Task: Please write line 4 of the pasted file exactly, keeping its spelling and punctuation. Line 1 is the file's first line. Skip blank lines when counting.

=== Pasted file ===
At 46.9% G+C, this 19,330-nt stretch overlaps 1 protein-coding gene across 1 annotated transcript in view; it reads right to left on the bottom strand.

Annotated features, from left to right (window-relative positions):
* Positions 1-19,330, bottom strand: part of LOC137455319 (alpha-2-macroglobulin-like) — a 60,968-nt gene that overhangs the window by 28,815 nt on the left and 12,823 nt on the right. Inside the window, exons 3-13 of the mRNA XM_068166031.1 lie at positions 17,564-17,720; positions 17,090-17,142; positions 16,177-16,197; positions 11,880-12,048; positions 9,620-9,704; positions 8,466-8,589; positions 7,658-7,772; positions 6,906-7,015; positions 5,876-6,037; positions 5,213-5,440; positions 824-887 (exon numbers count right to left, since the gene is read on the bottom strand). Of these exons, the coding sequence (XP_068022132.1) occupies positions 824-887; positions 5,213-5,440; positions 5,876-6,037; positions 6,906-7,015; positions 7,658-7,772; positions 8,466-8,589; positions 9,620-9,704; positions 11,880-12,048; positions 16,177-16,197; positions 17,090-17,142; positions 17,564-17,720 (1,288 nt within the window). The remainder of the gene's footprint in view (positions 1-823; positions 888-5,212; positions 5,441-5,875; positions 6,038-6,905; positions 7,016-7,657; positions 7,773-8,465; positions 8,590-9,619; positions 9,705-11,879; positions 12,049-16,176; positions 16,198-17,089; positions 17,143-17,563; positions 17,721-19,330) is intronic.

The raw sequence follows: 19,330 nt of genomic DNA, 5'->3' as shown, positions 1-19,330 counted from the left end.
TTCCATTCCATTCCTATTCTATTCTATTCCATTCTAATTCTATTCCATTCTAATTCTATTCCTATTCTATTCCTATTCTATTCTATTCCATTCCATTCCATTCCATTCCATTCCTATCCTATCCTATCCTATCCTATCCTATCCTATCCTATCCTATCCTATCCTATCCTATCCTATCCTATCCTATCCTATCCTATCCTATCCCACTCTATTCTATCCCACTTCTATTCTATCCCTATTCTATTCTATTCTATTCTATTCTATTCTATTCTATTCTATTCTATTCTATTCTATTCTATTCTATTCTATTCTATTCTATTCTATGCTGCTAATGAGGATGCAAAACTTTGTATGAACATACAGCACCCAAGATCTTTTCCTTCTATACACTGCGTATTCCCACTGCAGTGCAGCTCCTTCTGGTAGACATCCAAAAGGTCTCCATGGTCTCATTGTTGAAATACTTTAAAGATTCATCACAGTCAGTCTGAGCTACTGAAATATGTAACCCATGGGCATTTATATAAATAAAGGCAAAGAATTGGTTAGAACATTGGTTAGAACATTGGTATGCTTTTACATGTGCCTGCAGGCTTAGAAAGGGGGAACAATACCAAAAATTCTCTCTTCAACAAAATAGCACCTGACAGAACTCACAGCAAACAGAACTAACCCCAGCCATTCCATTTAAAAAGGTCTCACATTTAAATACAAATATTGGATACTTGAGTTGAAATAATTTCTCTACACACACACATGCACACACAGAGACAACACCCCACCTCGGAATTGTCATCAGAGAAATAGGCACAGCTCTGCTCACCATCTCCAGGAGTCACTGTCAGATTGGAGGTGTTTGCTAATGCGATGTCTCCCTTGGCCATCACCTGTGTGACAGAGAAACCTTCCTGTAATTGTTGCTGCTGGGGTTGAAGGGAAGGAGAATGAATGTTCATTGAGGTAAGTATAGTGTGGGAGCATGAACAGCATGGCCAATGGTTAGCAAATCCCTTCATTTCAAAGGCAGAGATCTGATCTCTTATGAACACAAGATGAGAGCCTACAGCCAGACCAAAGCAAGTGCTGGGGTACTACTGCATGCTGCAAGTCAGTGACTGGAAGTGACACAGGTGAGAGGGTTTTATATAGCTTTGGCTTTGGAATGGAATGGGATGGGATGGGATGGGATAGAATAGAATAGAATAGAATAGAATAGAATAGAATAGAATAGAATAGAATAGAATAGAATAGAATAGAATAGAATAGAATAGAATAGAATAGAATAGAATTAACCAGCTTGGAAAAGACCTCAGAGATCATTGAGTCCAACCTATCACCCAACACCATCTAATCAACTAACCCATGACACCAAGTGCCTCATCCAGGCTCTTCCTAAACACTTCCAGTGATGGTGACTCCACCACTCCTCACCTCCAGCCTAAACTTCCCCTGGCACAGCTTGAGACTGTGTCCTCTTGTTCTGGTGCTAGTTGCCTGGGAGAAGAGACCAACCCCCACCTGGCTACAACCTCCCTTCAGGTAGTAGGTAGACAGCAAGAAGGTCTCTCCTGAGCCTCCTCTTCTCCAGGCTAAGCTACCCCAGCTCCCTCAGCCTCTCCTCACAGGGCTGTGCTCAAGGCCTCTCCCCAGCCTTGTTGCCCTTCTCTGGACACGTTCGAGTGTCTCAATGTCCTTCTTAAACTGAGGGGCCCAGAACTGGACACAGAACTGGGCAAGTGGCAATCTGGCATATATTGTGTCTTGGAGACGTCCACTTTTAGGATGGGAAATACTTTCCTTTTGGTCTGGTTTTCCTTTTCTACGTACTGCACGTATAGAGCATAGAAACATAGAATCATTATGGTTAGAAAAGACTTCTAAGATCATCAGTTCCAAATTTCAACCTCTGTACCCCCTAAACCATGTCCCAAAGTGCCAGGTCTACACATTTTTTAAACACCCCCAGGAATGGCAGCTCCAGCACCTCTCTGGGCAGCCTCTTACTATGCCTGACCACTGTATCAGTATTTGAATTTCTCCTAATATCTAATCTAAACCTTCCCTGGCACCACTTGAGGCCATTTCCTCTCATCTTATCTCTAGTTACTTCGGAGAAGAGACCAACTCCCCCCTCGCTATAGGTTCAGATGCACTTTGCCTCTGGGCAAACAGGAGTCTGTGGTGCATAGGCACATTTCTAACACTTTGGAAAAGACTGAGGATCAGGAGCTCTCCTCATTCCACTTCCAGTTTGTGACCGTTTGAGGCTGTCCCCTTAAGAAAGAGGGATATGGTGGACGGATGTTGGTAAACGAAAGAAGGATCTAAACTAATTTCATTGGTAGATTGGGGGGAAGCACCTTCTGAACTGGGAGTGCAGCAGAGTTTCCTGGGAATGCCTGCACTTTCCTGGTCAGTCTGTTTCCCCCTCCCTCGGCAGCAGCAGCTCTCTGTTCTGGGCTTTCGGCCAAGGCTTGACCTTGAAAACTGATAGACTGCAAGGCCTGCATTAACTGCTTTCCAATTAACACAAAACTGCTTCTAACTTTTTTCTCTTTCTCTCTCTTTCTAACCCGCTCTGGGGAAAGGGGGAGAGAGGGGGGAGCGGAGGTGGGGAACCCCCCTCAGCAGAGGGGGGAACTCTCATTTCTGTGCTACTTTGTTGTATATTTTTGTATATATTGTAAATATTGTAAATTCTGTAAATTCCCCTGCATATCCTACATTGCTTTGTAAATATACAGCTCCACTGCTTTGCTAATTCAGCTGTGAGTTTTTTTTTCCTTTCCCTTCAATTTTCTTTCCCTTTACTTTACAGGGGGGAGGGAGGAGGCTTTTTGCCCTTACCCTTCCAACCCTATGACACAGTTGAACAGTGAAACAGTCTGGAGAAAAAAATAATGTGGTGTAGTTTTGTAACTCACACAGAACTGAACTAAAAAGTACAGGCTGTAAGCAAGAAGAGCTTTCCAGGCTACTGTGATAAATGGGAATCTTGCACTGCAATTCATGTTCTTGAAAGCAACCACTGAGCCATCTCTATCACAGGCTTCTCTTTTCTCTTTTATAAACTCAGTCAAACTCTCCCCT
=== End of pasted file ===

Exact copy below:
The raw sequence follows: 19,330 nt of genomic DNA, 5'->3' as shown, positions 1-19,330 counted from the left end.